Interest rates are going up. We don’t know exactly when, but chances are pretty good it’s going to happen later this year. And once they start going up, they’ll keep going up for at least a little while.
They’re not expected to hit the same high levels our parents had to contend with. Many people expect 5% to be the new normal. But there are things you can do now in order to save yourself money for years to come.
1. Refinance your student loans. This is something many people do not understand that they can do — and it applies not just to student loans but to parent plus loans. One company, SoFi, reports that its refinancers save an average of $11,000 on interest over the life of their loans. You don’t have to refinance all of your loans — you can pick and choose to do just those where you’ll see a rate break. But keep in mind that refinancing a federal loan to a private lender will cause you to lose some of the perks the government offers — namely, flexible repayment terms and loan forgiveness if you work in a qualified public service job.
2. Transfer your credit card balance — and grab mega rewards. I have never seen such a landscape of great credit card deals (zero percent interest) with big rewards (40,000 frequent flyer miles or more). To find the best offer for you, do a search on a couple sites: I like cardhub.com and lowcards.com. You can search by initial bonus, rewards, introductory interest rate and more to narrow down the options. Try to avoid cards with an annual fee, which could cut into the rewards you earn significantly.
3. Get a better deal on your car loan. People often don’t shop for financing when they shop for cars — they get so focused on the vehicle itself. Refinancing a car loan can save you $300, $400, even $500 on the cost of your car — in other words, a monthly payment or two. And it’s easy, as in it takes less than an hour. To do it, you can start by searching auto loan refinance rates on Bankrate.com. Don’t overlook credit unions — they often offer the best deals. And be sure to understand that if you extend the length of your loan, you could actually end up paying more in interest over time.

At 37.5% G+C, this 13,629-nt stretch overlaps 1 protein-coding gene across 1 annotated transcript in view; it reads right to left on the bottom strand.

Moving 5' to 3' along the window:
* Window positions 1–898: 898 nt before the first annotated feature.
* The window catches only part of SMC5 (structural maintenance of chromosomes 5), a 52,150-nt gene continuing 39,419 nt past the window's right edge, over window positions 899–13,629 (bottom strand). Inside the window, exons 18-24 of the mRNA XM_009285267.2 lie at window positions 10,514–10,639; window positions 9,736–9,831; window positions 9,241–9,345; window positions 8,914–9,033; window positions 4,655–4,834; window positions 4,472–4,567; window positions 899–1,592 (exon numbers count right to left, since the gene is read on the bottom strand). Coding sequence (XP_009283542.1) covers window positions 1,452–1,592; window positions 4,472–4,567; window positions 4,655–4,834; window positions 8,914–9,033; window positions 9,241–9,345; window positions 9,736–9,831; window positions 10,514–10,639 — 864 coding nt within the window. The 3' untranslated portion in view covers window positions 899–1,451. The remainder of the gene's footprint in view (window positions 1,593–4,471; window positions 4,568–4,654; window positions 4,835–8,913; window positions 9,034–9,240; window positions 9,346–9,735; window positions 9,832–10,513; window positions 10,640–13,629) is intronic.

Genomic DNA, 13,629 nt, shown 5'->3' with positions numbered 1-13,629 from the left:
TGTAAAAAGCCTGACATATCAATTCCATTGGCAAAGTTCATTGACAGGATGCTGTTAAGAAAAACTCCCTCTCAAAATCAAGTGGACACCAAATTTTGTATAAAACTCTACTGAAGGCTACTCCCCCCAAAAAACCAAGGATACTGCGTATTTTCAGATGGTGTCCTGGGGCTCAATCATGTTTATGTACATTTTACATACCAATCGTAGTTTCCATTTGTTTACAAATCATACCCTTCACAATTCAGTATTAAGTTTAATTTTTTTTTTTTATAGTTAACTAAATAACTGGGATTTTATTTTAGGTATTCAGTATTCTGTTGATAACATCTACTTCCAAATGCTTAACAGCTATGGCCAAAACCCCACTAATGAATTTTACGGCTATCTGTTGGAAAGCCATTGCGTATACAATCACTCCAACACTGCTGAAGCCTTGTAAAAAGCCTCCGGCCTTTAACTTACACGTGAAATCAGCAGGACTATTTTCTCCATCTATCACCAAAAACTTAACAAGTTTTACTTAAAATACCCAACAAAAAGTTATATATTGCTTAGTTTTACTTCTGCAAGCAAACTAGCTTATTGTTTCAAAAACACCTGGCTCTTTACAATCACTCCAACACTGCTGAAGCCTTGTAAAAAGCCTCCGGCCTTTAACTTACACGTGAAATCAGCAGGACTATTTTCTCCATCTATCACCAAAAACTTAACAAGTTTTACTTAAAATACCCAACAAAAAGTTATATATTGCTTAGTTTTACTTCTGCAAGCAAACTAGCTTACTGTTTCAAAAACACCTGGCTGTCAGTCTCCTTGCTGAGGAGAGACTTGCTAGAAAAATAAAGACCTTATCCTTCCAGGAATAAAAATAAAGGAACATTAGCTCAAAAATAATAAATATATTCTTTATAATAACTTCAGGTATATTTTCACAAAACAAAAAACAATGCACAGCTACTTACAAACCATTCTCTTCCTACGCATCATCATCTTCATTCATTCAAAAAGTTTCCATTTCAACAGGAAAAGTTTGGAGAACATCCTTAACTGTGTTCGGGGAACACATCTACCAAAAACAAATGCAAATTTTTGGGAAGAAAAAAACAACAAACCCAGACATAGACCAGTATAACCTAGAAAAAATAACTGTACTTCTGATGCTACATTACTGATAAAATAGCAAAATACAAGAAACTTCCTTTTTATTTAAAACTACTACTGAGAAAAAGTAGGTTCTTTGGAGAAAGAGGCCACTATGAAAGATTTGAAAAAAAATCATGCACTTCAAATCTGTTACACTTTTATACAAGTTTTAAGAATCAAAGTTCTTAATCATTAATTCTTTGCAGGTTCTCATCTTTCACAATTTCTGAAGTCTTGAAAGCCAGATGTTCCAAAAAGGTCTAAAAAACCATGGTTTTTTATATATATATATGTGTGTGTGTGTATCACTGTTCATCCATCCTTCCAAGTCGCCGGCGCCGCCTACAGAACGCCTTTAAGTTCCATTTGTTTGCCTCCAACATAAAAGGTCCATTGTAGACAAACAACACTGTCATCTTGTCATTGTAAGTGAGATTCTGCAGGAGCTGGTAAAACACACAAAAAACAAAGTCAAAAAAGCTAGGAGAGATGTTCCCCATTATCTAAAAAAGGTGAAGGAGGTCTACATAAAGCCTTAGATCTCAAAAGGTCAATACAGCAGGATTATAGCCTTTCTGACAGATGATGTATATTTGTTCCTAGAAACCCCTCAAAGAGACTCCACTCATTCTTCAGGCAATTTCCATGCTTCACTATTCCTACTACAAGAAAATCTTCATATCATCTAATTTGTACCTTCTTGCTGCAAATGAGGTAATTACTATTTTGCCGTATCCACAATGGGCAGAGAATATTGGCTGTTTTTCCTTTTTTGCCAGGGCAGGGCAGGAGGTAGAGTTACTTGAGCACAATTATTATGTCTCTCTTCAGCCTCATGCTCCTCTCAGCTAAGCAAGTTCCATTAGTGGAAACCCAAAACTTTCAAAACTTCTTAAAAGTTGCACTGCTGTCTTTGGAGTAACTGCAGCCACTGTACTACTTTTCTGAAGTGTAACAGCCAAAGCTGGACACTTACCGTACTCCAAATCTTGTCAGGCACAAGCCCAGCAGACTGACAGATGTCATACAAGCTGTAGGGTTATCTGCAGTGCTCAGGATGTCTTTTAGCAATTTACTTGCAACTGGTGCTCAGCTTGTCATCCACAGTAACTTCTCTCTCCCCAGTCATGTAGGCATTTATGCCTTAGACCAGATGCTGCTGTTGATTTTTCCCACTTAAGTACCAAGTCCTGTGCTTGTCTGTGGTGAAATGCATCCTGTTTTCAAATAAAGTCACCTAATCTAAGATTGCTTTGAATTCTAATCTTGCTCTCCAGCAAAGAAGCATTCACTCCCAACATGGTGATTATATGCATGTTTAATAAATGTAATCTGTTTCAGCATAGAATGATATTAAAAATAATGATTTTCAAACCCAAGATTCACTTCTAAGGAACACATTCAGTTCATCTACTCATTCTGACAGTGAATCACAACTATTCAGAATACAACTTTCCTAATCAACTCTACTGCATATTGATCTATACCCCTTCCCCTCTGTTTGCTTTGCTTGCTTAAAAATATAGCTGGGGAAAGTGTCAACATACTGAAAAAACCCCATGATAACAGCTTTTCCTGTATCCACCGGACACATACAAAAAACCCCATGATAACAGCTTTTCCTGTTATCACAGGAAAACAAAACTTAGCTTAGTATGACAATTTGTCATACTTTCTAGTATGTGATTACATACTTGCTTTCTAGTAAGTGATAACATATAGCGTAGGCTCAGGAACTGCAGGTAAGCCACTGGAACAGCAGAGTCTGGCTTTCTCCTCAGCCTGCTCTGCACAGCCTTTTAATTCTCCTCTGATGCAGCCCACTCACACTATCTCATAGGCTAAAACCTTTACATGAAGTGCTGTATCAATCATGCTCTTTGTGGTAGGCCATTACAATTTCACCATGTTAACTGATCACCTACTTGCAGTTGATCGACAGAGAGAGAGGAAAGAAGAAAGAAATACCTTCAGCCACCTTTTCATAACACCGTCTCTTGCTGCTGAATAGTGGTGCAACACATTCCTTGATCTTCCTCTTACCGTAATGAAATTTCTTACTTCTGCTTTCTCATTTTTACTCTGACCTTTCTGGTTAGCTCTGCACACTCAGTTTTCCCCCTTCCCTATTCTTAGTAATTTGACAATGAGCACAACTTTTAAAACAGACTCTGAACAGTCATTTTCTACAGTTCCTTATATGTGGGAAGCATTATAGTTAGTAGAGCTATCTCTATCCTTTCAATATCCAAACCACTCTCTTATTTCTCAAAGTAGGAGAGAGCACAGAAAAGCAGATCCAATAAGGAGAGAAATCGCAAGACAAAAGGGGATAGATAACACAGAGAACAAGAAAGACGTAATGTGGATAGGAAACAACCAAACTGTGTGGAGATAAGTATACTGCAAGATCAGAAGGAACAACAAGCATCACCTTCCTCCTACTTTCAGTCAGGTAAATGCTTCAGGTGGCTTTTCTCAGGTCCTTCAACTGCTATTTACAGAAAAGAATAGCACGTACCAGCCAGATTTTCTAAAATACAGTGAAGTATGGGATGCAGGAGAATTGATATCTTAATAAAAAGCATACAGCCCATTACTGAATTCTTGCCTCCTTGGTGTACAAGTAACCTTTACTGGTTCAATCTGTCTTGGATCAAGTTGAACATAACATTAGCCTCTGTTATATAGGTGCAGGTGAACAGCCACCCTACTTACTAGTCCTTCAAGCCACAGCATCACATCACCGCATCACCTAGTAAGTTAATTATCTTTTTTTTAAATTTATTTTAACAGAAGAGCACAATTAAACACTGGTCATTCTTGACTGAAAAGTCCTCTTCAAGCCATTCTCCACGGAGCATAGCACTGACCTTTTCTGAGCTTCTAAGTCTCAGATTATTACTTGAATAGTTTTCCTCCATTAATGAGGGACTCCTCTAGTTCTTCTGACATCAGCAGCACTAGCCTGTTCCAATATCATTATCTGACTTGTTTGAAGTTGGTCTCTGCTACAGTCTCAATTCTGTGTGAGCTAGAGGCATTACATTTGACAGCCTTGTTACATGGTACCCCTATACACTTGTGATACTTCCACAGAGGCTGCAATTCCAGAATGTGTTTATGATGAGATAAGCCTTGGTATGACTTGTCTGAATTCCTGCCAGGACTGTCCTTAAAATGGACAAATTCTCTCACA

4. Refinance your mortgage … one more time. Even if you’ve already refinanced your mortgage at the beginning of the interest rate drops, it may be worth a second look before rates head back up. It doesn’t hurt to get a few good faith estimates, which is what a lender will give you that outlines the closing costs and fees tied to the refinance. To make a refi worth it, the amount you save on your monthly payments during the time you plan to live in the home should be more than the cost to refinance — in other words, how long you plan to live in this home matters. There is a good calculator HSH.com that can help you run the numbers.
5. In order to make any or all of these moves, you need to have a strong credit score. What constitutes that varies by market and lender, but in general, it means 760 or above for a mortgage and 740 and above for most everything else. If your score doesn’t make the cut, spend some time improving it by keeping (or paying) credit card account balances down, making debt payments on time, and not shopping around for new credit for the time being. You can get a free copy of your credit score at a website like creditkarma.com or savvymoney.com.